Mistake On Your Law School App? Here’s How to Fix It
You’ve just submitted your law school applications. It’s all done. Except, upon closer inspection, you notice that there are mistakes.
Daniel Waldman, a contributor at US News and consultant at Stratus Admissions Counseling, recently discussed how applicants should go about handling application mistakes.
“For most aspiring lawyers, it’s not until you start your legal writing class or start working with an attorney that you realize how important attention to detail is to the profession,” Waldman writes. “Therefore, making a couple of typos on your law school application can be horrifying; in a world where a comma in the wrong place can change the meaning of an entire paragraph, every mistake matters, and that starts as early as your application.”
Time is of the essence when you run into a mistake on your application.
Waldman suggests applicants contact the admissions office as soon as they’ve found the mistake.
“Most schools will allow you to substitute a document with a newer version if you ask to do so soon enough after applying,” he writes.
If you notice a typo or error in your application, it’s important to also be conscious of how you reach out to a school’s admissions office. Waldman’s advice? Call, don’t email.
“It can be really tempting to email the school rather than calling, especially when admitting an embarrassing mistake,” Waldman writes. “But the good people sitting in the admissions office are usually extremely friendly and sympathetic and will likely try and help you out the best as they can. After all, they hear from nervous and panicky applicants all day.”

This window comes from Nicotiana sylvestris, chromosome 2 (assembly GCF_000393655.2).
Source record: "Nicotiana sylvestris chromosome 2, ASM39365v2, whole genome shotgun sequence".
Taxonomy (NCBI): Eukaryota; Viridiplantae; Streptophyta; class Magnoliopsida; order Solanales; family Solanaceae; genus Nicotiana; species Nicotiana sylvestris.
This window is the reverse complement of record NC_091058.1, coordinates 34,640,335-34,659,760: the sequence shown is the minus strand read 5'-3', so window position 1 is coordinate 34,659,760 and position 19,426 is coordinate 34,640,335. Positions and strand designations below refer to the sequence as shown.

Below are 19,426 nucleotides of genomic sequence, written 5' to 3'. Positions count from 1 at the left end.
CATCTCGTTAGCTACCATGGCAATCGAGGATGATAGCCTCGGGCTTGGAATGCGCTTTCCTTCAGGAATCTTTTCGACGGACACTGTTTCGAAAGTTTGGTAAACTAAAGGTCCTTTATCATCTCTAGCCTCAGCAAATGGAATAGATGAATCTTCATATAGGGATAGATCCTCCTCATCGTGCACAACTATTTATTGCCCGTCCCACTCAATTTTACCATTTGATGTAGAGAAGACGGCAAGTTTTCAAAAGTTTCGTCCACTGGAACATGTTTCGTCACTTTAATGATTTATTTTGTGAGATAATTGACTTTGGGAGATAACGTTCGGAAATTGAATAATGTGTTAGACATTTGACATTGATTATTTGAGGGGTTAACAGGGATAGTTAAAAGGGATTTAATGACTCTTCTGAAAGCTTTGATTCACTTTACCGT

Levels of Mistakes
Mistakes happen. However, some mistakes can carry heavier consequences than others.
For instance, a simple mistake of exceeding space or word limitations could hurt you in your application.
“Admissions committees will give you credit for being one of three types: The applicant who did not notice the directions, the applicant that figured the rules didn’t apply to them, or the applicant who thinks that they are so different that the rules shouldn’t apply to them,” according to Law School Numbers. “None of these labels reflect well on your application.”
Waldman says it’s important for applicants to think critically about what kinds of mistakes they’re making and how to address them.
“Not all mistakes are created equal, and therefore should be treated differently,” Waldman writes. “Law schools judge your mistakes in various ways; some are simply oversights, while others are sloppy and could call the level of your literacy into question. Think critically about the nature of your mistake, and make the personal judgment call of whether the risk of drawing attention to it is worth the value of rectifying it.”